Readers of the Degree of Freedom newsletter may have stumbled on an Easter Egg I included in one of the links section a week or so ago which pointed to a hilarious article by Johns Hopkins professor Benjamin Ginsberg who – responding to the notion that college administrators might start replacing living, breathing professors with MOOC recordings – made a modest proposal that they too should be replaced by Massive Online Open Administrations (MOOA).
Under this MOOA scheme, the thousands of Vice Presidents, Deans, Provosts and other non-teaching titled staff that currently suck up vast resources in terms of salaries (and the costly projects and schemes used to justify those salaries) can be consolidated into a single group of online experts, each of which could be responsible for dozens or even hundreds of campuses.
After all (at least according to Ginsberg), most of these administrators all do the same thing: long-term planning (much of it is inspired by looking at and replicating what other colleges are doing), marketing and branding (most of which involves managing contracts with outside consultants to come up with obvious recommendations), or other administrivia that could be outsourced much more painlessly than could jobs that require interaction with students.
After publishing his MOOA piece, Ginsberg’s was surprised that some people (including a few of those aforementioned educational consultants) took his Swiftian satire seriously, inquiring what they might be able to do to help his project along. But mostly, he was startled by the sheer number of readers and responses his mock recommendations received, indicating to him a “sauce for the gander” delight among academics who feel threatened by the latest MOOC craze.
As he put it: “Reading the emails, I realized that the stir caused by my modest proposal was a kind of professorial Schadenfreude. Academics were titillated by the idea that if the ship sank, the rats (vice provosts) would go down with it.”
That quote came from this follow-on story which is a bit more serious regarding what he thinks should be done to contain the MOOC threat.
In this new piece, Ginsberg (whose criticism of the current way campuses are structured can be found in his book The Fall of the Faculty) points out that the majority of America’s 4500 institutions of higher ed are selected by students based on convenience (i.e., students choose to go to the closest school they can get into) and that these campuses will face enormous pressure once online options remove geography as a consideration for where to go to school.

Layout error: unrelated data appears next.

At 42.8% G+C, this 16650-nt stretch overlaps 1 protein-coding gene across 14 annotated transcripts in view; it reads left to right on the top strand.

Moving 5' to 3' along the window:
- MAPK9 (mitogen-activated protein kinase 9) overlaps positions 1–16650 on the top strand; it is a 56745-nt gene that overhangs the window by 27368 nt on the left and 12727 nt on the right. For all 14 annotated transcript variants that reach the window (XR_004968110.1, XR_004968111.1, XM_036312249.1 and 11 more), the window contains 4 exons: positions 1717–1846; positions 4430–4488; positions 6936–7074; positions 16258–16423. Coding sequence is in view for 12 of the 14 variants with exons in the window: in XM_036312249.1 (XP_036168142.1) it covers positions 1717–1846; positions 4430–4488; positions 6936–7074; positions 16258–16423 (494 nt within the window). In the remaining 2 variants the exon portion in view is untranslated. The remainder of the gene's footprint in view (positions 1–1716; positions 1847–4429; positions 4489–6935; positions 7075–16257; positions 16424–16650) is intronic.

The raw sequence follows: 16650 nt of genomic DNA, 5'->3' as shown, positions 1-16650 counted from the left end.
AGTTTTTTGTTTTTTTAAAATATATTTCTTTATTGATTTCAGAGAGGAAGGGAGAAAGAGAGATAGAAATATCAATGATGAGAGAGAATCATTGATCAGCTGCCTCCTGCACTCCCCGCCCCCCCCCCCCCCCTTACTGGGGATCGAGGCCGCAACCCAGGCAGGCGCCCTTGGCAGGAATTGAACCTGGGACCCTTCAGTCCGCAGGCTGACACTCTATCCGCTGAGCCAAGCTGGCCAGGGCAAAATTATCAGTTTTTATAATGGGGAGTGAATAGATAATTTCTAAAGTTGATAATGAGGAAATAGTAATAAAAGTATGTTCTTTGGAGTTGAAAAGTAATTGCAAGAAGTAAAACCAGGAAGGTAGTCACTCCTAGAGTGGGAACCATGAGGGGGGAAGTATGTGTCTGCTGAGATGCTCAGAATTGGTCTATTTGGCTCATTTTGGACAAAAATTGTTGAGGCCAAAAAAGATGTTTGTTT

But while he does not seem as troubled by online education per se (as long as it’s done well and is used to preserve reasonable class sizes that can foster intimacy and connection between participants), he has little patience for massive classes which administrators might love as a way of cutting costs (while boasting of bringing Ivy-League quality to their campuses), even as they deliver to students what he describes as a “paltry and pathetic education.”
Ginsberg has a more serious set of proposals for the academy as a way of heading off what he sees as a hideous MOOC-led threat, including:
(1) Naming and shaming professors who participate in MOOC-related projects, turning their participating from a point of pride into a source of scorn among colleagues and peers
(2) Refusing to allow MOOCs to become accredited by intervening in the accreditation process whenever public comment is allowed
(3) Not allowing MOOCs for credit under any circumstances
Harsh medicine indeed.
And as much as I enjoy Ginsberg’s verve inspired by what he perceives as threats to academic quality (and intimacy) from cost-fixated administration-MBAbots looking to exploit the MOOC craze, his latest jeremiad reminded me of one of those “Space Westerns” sci-fi cartoons that assume cowboys will still be around in 500 years except that their horses will be rocket powered and their six shooters will fire laser beams.
For like the future of anti-gravity and ray-guns, the future of technology-based education has yet to be defined. Previous iterations of the computer-learning vision (from the teaching machine to AllLearn) have crashed and burned, and it’s not entirely clear that MOOCs (currently a charitable exercise in search of a business model) will survive in the long term.
And even if they do, it may turn out that the market for complete MOOC packages are adult learners who have already gotten a formal degree program out of their system or Unschoolers who have happily chosen to opt out of residential college entirely.
In contrast, traditional teachers teaching traditional students might look at MOOCs as just one more resource to pull apart and pick the best pieces from in order to populate live or online presentations that already integrate external resources (including YouTube videos of some of the same lectures included in existing MOOCs) into formal (smaller) classes.
In other words, rather than be replaced by a MOOC, a skilled instructor may be able to create valuable learning experiences by drawing from them (and other content sources) to create hybrid learning experiences that maintain the intimacy Ginsberg is calling to be preserved.
Now the future I just described is no more certain than one in which the professorate is eviscerated by Deans thrilled at the notion of managing a campus without a faculty. But my point is that before we begin defending ourselves against an educational dystopia in the making, let’s make sure we’re not pointing our guns at a target we might regret not having at our disposal once we’ve blown it off the map.